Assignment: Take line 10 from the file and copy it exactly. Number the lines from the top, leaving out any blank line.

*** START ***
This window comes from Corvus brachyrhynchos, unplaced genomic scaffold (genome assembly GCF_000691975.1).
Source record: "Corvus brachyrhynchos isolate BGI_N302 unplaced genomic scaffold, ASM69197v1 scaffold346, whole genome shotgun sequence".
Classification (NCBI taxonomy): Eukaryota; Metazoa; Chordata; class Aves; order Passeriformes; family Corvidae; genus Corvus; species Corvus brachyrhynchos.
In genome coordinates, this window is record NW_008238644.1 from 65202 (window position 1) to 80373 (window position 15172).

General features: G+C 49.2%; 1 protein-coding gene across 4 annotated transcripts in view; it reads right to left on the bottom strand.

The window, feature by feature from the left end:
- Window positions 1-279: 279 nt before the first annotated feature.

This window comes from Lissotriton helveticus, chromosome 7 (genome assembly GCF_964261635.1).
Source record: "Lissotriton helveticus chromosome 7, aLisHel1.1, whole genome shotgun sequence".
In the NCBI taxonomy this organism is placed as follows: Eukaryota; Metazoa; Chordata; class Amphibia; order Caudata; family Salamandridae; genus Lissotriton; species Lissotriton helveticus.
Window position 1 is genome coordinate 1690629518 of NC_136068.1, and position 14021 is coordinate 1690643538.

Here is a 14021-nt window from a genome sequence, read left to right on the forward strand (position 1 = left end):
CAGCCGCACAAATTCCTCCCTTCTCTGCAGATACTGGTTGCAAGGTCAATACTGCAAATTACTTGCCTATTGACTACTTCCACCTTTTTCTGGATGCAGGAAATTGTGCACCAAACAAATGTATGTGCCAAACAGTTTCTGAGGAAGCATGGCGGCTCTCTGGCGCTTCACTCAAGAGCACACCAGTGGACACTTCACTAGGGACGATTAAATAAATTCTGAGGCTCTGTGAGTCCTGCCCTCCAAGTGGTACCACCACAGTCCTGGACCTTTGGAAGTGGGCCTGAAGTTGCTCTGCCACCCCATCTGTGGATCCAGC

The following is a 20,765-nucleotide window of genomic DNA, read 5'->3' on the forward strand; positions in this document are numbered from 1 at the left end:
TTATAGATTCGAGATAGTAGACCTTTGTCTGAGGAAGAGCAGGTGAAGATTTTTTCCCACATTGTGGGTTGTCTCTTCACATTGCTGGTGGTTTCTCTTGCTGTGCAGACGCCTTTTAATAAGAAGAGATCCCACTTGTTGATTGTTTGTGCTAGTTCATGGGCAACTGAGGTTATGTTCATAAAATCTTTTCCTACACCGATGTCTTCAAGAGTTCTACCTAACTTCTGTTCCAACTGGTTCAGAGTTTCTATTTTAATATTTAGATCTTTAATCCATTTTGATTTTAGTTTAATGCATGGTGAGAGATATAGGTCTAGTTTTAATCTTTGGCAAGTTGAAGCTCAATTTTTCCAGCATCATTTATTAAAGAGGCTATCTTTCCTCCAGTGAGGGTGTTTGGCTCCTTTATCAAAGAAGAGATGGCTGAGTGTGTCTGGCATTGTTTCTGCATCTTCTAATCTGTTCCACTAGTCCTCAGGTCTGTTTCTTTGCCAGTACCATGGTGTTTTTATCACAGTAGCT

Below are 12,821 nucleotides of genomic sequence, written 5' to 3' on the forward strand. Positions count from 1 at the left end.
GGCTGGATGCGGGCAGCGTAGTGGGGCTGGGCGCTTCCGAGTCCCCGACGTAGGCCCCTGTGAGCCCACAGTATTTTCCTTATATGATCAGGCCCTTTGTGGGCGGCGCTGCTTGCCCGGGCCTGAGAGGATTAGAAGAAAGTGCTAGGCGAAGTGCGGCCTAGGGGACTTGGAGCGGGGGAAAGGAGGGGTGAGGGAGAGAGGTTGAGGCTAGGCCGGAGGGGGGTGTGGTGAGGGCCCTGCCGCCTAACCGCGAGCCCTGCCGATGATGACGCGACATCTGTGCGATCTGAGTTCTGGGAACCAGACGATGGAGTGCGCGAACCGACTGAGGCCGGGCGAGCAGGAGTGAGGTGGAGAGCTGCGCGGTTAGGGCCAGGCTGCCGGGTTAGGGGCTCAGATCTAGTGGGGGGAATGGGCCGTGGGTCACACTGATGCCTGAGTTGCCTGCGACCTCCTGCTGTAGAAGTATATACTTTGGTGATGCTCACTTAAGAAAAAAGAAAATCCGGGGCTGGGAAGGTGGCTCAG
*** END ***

In the NCBI taxonomy this organism is placed as follows: Eukaryota; Metazoa; Chordata; class Amphibia; order Caudata; family Salamandridae; genus Lissotriton; species Lissotriton helveticus.